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Harmonia: An interactive utopian tale
"Harmonia is an interactive short story by Liza Daly. It placed third in the 2017 Interactive Fiction Competition and won two XYZZY awards."
fiction  game  creativewriting 
11 weeks ago by warnick
How Iowa Flattened Literature - The Chronicle of Higher Education
The discipline of creative writing was effectively born in the 1950s. Imperial prosperity gave rise to it, postwar anxieties shaped it. "Science," Ransom argued in The World’s Body, "gratifies a rational or practical impulse and exhibits the minimum of perception. Art gratifies a perceptual impulse and exhibits the minimum of reason."
publishing  culture  cia  cold-war  fiction  creativewriting 
august 2018 by jomc
Twitter
RT : Here they are! Two different posts, both FT for 1 year starting Jan 1st, both to work with me on w…
CreativeWriting  from twitter
august 2018 by brokenbottleboy
How Iowa Flattened Literature By Eric Bennett FEBRUARY 10, 2014
With CIA help, writers were enlisted to battle both Communism and eggheaded abstraction. The damage to writing lingers.
Did the CIA fund creative writing in America? The idea seems like the invention of a creative writer. Yet once upon a time (1967, to be exact), Paul Engle received money from the Farfield Foundation to support international writing at the University of Iowa. The Farfield Foundation was not really a foundation; it was a CIA front that supported cultural operations, mostly in Europe, through an organization called the Congress for Cultural Freedom.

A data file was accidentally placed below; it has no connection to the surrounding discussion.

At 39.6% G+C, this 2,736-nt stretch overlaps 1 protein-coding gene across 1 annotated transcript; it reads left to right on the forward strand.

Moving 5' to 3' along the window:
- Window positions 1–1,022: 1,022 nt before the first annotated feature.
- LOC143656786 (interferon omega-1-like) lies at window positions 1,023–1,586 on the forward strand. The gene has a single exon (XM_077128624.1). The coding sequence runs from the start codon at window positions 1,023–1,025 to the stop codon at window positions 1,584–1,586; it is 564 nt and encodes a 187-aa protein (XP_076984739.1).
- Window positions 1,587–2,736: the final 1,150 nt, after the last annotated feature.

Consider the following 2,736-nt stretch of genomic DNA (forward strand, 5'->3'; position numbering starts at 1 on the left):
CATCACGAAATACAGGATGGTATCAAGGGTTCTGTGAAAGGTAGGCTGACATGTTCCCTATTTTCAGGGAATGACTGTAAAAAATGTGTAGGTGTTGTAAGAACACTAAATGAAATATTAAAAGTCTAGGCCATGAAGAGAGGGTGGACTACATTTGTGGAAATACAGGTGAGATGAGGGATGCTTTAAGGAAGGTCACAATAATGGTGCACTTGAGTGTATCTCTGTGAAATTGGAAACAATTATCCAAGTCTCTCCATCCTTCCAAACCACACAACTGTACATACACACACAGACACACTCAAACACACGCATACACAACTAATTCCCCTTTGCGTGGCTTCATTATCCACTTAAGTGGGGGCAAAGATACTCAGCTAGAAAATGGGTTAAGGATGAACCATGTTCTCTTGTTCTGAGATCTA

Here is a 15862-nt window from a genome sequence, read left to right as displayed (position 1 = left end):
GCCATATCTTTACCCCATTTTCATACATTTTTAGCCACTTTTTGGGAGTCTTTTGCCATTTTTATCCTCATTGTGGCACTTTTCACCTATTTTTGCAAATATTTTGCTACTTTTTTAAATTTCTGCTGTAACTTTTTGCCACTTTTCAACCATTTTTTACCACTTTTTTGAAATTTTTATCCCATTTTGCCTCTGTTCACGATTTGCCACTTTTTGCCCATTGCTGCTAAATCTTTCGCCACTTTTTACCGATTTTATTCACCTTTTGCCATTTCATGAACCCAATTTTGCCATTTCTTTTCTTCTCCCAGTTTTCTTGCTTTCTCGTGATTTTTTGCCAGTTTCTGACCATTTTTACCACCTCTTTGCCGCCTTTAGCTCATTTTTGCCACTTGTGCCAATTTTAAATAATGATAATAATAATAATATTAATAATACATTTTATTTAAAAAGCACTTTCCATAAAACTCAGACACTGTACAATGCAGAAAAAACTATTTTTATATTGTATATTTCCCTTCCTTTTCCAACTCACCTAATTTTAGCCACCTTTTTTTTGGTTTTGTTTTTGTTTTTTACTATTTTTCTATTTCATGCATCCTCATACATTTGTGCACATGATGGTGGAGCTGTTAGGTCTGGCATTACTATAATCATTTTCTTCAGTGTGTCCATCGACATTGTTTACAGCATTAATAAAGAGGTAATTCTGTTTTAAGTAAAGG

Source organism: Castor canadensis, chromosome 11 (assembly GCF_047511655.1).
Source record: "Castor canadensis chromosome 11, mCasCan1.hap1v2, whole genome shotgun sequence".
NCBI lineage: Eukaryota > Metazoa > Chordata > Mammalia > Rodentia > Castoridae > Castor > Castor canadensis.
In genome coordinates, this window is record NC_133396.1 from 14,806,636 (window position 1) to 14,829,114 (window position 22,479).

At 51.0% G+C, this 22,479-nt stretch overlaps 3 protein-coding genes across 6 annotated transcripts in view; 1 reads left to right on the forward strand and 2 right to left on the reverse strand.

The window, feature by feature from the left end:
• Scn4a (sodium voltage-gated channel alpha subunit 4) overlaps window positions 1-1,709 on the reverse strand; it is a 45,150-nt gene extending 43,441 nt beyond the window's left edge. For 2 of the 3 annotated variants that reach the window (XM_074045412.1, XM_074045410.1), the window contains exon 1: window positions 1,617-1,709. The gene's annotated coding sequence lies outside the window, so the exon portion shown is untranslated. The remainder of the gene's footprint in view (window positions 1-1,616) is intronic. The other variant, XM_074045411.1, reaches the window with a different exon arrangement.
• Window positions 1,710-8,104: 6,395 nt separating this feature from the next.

Seven years earlier, Engle, then director of the Iowa Writers' Workshop, had approached the Rockefeller Foundation with big fears and grand plans. "I trust you have seen the recent announcement that the Soviet Union is founding a University at Moscow for students coming from outside the country," he wrote. This could mean only that "thousands of young people of intelligence, many of whom could never get University training in their own countries, will receive education … along with the expected ideological indoctrination." Engle denounced rounding up students in "one easily supervised place" as a "typical Soviet tactic." He believed that the United States must "compete with that, hard and by long time planning"—by, well, rounding up foreign students in an easily supervised place called Iowa City. Through the University of Iowa, Engle received $10,000 to travel in Asia and Europe to recruit young writers—left-leaning intellectuals—to send to the United States on fellowship.

The Iowa Writers’ Workshop emerged in the 1930s and powerfully influenced the creative-writing programs that followed. More than half of the second-wave programs, about 50 of which appeared by 1970, were founded by Iowa graduates. Third- and fourth- and fifth-wave programs, also Iowa scions, have kept coming ever since. So the conventional wisdom that Iowa kicked off the boom in M.F.A. programs is true enough.

But it’s also an accepted part of the story that creative-writing programs arose spontaneously: Creative writing was an idea whose time had come.
IowaWriters’Workshop  CreativeWriting  Fiction  IanMcEwan 
may 2018 by juandante

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